The British Psychological Society
Division of Clinical Psychology
This report of the British Psychological Society mirrors a widespread reaction against a purely biomedical explanation for psychosis, for Schizophrenia. They propose the alternative possibility that it can be an adaptation to childhood trauma and abuse. They advocate access to psychotherapy for these patients and suggest using neuroleptic medications only when helpful or requested, not as a steady diet. "Many people find that ‘antipsychotic’ medication helps to make the experiences less frequent, intense or distressing. However, there is no evidence that it corrects an underlying biological abnormality. Recent evidence also suggests that it carries significant risks, particularly if taken long term." This report comes from the UK where offering talk therapy to psychotic patients is apparently mandated, but not really available. Something like that.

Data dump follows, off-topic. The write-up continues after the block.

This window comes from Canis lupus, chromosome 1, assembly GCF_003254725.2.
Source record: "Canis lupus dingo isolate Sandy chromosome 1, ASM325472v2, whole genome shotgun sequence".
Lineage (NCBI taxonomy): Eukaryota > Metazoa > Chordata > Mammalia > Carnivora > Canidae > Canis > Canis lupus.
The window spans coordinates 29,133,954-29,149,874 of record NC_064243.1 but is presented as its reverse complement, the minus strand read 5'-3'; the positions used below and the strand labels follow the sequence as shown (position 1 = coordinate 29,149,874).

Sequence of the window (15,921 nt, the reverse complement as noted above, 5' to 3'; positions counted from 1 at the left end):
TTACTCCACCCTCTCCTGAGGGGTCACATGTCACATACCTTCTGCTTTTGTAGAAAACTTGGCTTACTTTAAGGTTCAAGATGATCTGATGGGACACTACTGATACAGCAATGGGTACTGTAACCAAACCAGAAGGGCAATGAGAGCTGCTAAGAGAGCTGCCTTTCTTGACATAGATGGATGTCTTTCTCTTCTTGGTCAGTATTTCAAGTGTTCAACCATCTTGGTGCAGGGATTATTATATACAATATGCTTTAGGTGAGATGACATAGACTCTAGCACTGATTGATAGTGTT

New York Times
January 18, 2015
Tanya Luhrman is an Anthropologist at Stanford. Among her books, Of Two Minds is a study of the transformation within psychiatry in the 1980s. In this New York Times piece, she reports favorably on the British Psychological Society’s report above, saying: "The implications are that social experience plays a significant role in who becomes mentally ill, when they fall ill and how their illness unfolds. We should view illness as caused not only by brain deficits but also by abuse, deprivation and inequality, which alter the way brains behave. Illness thus requires social interventions, not just pharmacological ones. One outcome of this rethinking could be that talk therapy will regain some of the importance it lost when the new diagnostic system was young. And we know how to do talk therapy. That doesn’t rule out medication: while there may be problems with the long-term use of antipsychotics, many people find them useful when their symptoms are severe…"